However, the exclusion was worded so that while “newly constructed” PV systems were protected from reassessment, they were still subject to reassessment upon a “change in ownership.” Questions immediately arose concerning whether a “change in ownership” occurs when a qualifying solar project is incorporated into a newly constructed building. Does the installation of qualified PV systems on newly constructed homes and buildings result in reassessment of the existing property when the builder sells the home to its first buyer? Similar questions arose in the context of newly constructed distributed generation projects that are financed upon completion with a sale-leaseback or partnership flip.  

In 2008, the California legislature adopted A.B. 1451, amending the statutory exclusion for solar projects. What prompted the change was this: home builders delivering newly built homes equipped with built-in PV solar systems that otherwise qualified for the exclusion were concerned that the original sale of the home to the first buyer would constitute a “change in ownership” of the PV system, and preclude the exclusion from applying to the portion of the home’s cost attributable to the PV system.  

The legislation provides that where an active solar energy system is incorporated by the owner-builder in the initial construction of a new building that the owner-builder does not intend to occupy or use, the sale of the building to the initial purchaser will not be treated as a “change in ownership” and the solar system qualifies for the exclusion from tax as new construction. The exclusion applies to the initial purchaser of the new building, so long as the owner-builder did not receive the exclusion for the same system. Similar rules were enacted for residential subdivisions. 

As is demonstrated by A.B. 1451, the change in ownership rules were not intended to apply to brand new property, but rather to property that has had the opportunity to appreciate in value without reassessment over a period of years. Thus, a new PV installation should not be subject to reassessment until the project or the underlying property changes ownership after the initial sale-leaseback or transfer in connection with a partnership flip. However, A.B. 1451 did not address the question about sale-leasebacks and partnership flips.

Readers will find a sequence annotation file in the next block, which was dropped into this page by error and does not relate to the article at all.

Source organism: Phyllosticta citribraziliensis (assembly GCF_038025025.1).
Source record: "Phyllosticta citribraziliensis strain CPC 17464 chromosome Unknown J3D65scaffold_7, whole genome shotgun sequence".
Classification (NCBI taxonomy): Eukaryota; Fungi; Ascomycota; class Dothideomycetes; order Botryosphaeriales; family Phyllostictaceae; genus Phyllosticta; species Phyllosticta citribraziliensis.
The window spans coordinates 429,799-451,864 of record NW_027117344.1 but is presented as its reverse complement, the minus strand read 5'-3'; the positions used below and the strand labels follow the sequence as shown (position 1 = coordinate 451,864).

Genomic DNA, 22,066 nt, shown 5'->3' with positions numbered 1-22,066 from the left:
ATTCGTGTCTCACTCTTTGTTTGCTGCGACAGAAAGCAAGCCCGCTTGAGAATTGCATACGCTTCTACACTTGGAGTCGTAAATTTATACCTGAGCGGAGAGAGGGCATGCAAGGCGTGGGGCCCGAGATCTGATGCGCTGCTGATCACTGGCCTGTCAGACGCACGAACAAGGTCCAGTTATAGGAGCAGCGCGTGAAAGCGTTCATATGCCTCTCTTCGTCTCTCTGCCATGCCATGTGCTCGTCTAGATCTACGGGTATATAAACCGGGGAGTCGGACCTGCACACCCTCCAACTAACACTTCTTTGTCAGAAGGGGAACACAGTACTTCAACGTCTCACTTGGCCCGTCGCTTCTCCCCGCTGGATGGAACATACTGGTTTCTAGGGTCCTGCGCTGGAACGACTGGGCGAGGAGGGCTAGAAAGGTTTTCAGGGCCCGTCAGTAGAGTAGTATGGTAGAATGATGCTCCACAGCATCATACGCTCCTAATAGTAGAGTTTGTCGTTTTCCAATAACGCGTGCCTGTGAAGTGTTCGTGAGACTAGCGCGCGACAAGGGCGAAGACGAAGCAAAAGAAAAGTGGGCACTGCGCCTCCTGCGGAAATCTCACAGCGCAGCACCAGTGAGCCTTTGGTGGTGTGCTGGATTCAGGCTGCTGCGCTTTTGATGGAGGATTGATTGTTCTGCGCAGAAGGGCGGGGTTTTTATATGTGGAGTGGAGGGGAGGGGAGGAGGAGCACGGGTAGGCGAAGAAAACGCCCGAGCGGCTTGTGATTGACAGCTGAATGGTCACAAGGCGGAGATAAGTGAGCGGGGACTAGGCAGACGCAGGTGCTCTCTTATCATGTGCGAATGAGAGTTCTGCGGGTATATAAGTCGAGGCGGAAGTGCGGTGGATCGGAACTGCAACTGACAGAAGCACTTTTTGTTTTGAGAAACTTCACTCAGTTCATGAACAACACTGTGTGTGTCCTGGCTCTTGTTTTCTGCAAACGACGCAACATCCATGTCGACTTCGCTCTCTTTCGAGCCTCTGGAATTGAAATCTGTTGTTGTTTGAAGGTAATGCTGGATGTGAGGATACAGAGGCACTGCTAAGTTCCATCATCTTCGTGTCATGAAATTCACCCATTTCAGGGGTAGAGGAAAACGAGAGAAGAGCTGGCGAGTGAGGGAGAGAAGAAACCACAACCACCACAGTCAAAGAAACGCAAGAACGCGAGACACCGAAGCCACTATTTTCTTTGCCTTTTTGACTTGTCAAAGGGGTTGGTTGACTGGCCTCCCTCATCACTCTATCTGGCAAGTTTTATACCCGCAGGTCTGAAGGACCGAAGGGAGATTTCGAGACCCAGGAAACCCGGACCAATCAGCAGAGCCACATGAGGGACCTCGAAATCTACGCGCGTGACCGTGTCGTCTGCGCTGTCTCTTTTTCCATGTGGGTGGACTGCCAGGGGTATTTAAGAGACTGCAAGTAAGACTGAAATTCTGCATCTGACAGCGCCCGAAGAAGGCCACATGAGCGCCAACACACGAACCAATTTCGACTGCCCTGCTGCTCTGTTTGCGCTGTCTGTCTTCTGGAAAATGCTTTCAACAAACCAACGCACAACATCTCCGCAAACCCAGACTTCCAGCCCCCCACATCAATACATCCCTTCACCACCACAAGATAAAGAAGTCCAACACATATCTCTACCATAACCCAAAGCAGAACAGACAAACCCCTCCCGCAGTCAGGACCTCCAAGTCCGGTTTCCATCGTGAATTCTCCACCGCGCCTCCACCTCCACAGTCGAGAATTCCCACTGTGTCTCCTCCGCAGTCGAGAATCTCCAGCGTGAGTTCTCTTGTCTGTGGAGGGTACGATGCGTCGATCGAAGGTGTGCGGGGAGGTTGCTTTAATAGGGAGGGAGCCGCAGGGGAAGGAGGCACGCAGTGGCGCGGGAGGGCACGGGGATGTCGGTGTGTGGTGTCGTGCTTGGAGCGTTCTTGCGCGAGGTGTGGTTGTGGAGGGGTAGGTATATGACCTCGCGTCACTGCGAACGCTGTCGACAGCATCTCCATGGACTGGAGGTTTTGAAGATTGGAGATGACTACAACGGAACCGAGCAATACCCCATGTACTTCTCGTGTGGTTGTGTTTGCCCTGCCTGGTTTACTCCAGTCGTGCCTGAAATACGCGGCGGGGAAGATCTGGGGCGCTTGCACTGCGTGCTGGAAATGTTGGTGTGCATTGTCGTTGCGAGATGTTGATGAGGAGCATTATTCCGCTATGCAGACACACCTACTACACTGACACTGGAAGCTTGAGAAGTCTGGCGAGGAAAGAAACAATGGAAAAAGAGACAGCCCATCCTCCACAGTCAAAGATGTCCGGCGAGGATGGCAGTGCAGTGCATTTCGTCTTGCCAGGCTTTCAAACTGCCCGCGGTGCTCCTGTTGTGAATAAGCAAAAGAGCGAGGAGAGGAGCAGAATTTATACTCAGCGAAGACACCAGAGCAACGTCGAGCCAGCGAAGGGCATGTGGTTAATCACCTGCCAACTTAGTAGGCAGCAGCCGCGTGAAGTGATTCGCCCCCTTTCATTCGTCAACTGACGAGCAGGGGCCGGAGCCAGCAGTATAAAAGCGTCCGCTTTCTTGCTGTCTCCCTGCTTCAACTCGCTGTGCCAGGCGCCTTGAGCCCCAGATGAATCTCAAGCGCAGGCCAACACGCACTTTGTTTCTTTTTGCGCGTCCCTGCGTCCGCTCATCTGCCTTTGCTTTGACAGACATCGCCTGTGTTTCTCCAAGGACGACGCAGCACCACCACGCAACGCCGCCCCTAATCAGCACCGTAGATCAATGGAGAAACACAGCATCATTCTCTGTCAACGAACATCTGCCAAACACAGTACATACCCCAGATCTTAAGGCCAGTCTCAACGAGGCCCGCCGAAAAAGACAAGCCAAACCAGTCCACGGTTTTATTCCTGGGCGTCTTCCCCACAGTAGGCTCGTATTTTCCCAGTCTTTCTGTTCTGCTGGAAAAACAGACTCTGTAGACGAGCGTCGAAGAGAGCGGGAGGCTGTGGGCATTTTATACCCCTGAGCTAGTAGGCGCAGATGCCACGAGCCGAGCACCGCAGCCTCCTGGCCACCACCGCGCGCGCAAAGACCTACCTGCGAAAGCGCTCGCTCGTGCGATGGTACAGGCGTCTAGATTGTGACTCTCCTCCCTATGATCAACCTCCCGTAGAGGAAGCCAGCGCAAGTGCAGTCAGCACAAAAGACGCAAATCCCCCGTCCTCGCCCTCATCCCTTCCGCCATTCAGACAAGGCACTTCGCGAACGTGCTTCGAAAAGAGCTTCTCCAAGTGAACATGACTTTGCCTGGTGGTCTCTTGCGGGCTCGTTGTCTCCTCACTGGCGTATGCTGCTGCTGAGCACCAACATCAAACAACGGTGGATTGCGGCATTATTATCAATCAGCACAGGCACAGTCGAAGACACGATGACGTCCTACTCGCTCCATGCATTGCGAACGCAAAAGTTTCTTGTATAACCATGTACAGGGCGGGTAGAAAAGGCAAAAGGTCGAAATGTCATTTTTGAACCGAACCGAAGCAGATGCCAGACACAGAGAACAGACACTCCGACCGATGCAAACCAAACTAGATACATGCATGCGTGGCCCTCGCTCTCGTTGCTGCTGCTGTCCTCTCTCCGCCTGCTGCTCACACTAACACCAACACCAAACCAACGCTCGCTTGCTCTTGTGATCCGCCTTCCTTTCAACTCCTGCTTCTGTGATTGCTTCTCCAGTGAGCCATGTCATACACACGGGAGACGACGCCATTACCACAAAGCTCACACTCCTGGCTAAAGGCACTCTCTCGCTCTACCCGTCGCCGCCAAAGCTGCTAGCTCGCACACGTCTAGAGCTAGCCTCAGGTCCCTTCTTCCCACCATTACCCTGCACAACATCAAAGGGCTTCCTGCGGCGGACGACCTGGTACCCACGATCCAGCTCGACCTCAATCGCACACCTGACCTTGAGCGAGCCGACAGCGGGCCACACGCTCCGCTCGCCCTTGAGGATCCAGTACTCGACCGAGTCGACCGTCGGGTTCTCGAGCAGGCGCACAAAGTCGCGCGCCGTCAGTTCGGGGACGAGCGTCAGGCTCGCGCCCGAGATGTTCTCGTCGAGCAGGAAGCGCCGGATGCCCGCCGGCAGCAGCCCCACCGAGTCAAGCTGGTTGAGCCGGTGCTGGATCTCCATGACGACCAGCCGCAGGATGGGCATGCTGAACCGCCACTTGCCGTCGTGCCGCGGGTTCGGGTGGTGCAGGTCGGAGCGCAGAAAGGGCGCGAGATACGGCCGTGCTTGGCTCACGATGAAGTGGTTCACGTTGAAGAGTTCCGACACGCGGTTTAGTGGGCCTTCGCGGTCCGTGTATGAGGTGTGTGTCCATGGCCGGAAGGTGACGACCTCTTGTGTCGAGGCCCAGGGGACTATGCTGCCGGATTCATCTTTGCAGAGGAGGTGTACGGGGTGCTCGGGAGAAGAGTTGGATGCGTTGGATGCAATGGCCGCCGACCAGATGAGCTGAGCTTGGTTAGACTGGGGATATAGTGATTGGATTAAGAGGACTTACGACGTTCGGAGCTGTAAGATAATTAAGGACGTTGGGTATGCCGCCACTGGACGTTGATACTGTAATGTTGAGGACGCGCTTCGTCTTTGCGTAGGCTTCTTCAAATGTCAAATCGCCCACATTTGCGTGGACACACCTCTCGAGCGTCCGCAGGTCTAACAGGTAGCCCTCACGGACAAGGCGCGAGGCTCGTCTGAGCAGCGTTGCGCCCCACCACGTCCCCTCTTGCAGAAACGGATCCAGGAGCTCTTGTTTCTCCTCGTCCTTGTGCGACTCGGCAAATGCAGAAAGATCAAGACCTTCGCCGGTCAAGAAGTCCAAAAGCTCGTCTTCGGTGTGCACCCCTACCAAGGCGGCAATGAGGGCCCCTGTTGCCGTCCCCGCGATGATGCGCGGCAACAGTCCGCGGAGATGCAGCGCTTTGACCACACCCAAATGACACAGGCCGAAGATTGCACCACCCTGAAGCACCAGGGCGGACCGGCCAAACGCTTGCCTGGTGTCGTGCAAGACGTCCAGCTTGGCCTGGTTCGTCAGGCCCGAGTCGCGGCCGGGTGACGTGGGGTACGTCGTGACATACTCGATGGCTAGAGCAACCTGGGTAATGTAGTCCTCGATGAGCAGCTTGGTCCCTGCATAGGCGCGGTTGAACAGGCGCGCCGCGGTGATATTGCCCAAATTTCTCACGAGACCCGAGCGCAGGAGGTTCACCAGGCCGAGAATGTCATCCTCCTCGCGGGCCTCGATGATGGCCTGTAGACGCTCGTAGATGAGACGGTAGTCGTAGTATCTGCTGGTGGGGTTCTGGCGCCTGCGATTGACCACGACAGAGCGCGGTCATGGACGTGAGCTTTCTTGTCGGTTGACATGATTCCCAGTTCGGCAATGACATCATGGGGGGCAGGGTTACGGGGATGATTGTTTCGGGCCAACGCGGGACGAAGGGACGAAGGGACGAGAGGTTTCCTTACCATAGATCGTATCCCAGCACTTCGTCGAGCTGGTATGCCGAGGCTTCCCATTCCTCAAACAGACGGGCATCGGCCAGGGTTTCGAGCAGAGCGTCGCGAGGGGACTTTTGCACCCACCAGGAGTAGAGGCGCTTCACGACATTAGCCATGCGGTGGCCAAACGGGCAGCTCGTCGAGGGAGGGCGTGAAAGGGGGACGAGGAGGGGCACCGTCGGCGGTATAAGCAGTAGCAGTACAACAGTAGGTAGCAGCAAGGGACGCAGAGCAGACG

Sale-Leasebacks and Partnership Flips

The industry sought clarification from the BOE that a new rooftop or ground-mounted PV system did not lose its eligibility for the new construction exclusion as a result of being financed with a sale-leaseback or a partnership flip. The industry also sought a clarifying amendment to the legislation. In August 2011, the California legislature adopted Assembly Bill ABX-1 15, the second amendment to the solar exclusion.

The bill provides that “…newly constructed active solar energy systems are often sold or transferred in sale leaseback arrangements, partnership flip structures, or other transactions to purchasers that may also be eligible for federal tax benefits” and “[a]s long as the active solar energy system is newly constructed or added and another taxpayer has not received an exclusion for the same active solar energy system, it is the intent of the Legislature that the purchaser of the active solar energy system in a transaction such as that described above receive an exclusion….” The new guidelines confirm, “this legislation ensures that newly constructed active solar energy systems transferred using sale-leaseback and similar arrangements that require the solar system itself, but not the real estate on which it is situated, to be sold or transferred to a third party, will continue to receive the property tax exclusion.”